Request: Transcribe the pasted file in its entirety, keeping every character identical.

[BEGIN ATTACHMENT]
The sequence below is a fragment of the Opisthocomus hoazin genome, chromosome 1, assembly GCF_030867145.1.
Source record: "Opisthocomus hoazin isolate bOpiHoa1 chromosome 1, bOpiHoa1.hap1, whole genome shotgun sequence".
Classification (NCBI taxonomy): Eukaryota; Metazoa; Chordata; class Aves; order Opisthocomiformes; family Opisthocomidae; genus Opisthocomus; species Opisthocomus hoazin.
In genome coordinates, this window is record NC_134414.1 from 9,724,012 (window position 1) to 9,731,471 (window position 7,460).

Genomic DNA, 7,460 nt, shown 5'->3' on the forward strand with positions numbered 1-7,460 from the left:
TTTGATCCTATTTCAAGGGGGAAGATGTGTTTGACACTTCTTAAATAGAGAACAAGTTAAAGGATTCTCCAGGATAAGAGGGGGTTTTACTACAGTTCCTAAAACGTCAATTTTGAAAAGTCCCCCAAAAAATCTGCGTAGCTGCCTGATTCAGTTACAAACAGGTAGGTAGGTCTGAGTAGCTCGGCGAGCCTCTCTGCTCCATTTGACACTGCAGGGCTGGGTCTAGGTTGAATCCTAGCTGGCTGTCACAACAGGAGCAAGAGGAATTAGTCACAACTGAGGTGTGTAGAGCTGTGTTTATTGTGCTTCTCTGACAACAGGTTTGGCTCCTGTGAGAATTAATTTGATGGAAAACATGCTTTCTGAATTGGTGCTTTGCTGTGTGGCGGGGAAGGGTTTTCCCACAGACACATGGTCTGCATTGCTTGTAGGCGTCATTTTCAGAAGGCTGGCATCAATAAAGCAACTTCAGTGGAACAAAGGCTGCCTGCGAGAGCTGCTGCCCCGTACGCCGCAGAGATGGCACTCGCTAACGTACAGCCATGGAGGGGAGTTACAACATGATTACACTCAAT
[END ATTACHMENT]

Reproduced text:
The sequence below is a fragment of the Opisthocomus hoazin genome, chromosome 1, assembly GCF_030867145.1.
Source record: "Opisthocomus hoazin isolate bOpiHoa1 chromosome 1, bOpiHoa1.hap1, whole genome shotgun sequence".
Classification (NCBI taxonomy): Eukaryota; Metazoa; Chordata; class Aves; order Opisthocomiformes; family Opisthocomidae; genus Opisthocomus; species Opisthocomus hoazin.
In genome coordinates, this window is record NC_134414.1 from 9,724,012 (window position 1) to 9,731,471 (window position 7,460).

Genomic DNA, 7,460 nt, shown 5'->3' on the forward strand with positions numbered 1-7,460 from the left:
TTTGATCCTATTTCAAGGGGGAAGATGTGTTTGACACTTCTTAAATAGAGAACAAGTTAAAGGATTCTCCAGGATAAGAGGGGGTTTTACTACAGTTCCTAAAACGTCAATTTTGAAAAGTCCCCCAAAAAATCTGCGTAGCTGCCTGATTCAGTTACAAACAGGTAGGTAGGTCTGAGTAGCTCGGCGAGCCTCTCTGCTCCATTTGACACTGCAGGGCTGGGTCTAGGTTGAATCCTAGCTGGCTGTCACAACAGGAGCAAGAGGAATTAGTCACAACTGAGGTGTGTAGAGCTGTGTTTATTGTGCTTCTCTGACAACAGGTTTGGCTCCTGTGAGAATTAATTTGATGGAAAACATGCTTTCTGAATTGGTGCTTTGCTGTGTGGCGGGGAAGGGTTTTCCCACAGACACATGGTCTGCATTGCTTGTAGGCGTCATTTTCAGAAGGCTGGCATCAATAAAGCAACTTCAGTGGAACAAAGGCTGCCTGCGAGAGCTGCTGCCCCGTACGCCGCAGAGATGGCACTCGCTAACGTACAGCCATGGAGGGGAGTTACAACATGATTACACTCAAT